Bundy now has champion to voice concerns of elderly
"SPEAK out, speak up.”
It's the simple message Aged and Disability Advocacy Australia chief executive Geoff Rowe wants the elderly and their families to take on board.
An advocate from the group has recently been moved into Bundaberg and Mr Rowe says there are pathways for people who don't feel they're being listened to.
"If they've got concerns around aged care there are a number of options for people to make contact with regards to those concerns,” he said.
Mr Rowe said it was always advisable to raise an issue with an aged care provider, but this was not always possible.
"For many people, they are fearful and fearful of retribution,” he said.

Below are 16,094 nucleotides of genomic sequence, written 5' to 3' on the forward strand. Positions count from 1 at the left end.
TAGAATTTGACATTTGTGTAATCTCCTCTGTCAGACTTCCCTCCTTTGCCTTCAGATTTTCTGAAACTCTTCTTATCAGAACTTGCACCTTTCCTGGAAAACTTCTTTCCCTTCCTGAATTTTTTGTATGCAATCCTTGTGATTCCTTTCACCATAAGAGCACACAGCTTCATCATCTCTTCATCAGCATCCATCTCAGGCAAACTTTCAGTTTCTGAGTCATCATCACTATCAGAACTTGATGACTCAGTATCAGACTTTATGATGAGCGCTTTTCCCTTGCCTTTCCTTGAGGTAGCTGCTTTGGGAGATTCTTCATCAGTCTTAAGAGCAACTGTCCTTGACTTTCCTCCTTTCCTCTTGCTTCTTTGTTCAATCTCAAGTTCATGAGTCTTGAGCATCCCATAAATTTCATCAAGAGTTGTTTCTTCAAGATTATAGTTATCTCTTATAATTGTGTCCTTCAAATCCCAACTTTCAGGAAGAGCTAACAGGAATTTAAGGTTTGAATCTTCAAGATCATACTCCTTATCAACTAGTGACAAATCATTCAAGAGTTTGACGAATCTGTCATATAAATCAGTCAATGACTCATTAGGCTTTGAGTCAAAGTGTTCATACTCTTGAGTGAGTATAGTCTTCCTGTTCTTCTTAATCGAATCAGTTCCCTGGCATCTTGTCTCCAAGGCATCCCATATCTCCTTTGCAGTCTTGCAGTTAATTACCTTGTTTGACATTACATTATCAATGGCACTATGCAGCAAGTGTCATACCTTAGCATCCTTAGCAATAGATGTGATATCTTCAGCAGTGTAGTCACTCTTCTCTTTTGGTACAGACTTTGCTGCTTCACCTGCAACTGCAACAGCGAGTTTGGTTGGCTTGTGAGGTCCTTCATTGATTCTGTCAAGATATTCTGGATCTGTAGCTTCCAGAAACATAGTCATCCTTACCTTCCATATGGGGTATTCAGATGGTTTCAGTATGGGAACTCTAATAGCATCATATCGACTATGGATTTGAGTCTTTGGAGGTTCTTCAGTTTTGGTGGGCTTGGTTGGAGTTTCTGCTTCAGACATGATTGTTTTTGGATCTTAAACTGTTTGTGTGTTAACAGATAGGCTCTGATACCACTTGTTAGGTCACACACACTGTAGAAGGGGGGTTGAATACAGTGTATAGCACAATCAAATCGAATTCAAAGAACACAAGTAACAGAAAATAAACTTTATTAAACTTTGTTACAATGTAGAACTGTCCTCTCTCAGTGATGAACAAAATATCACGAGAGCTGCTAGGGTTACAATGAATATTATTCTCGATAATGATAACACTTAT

"A lot of providers welcome feedback about their services but not all do.”
Mr Rowe said as an advocacy service, ADAA's aim was to give people in aged care homes a voice rather than simply mediating.
"People can access us and I encourage people to do that,” he said.
"If their concerns are serious then we'll help people to escalate them.”
Mr Rowe said complaints might vary from simple matters right through to those needing police attention.
"As a starting point we're more than happy to provide services,” he said.
"We're absolutely an advocate for the elderly.
"It's really important for people to understand that just because they're in aged care doesn't mean they don't have rights.”
Mr Rowe said he wanted to get word out because people were often unaware support was available.
ADAA representatives will be in attendance at the Aged Care Crisis Meeting at Bundaberg Bowls Club on Quay St from 6.30pm on Friday, March 15.
For more information on aged care advocacy, call 1800700600.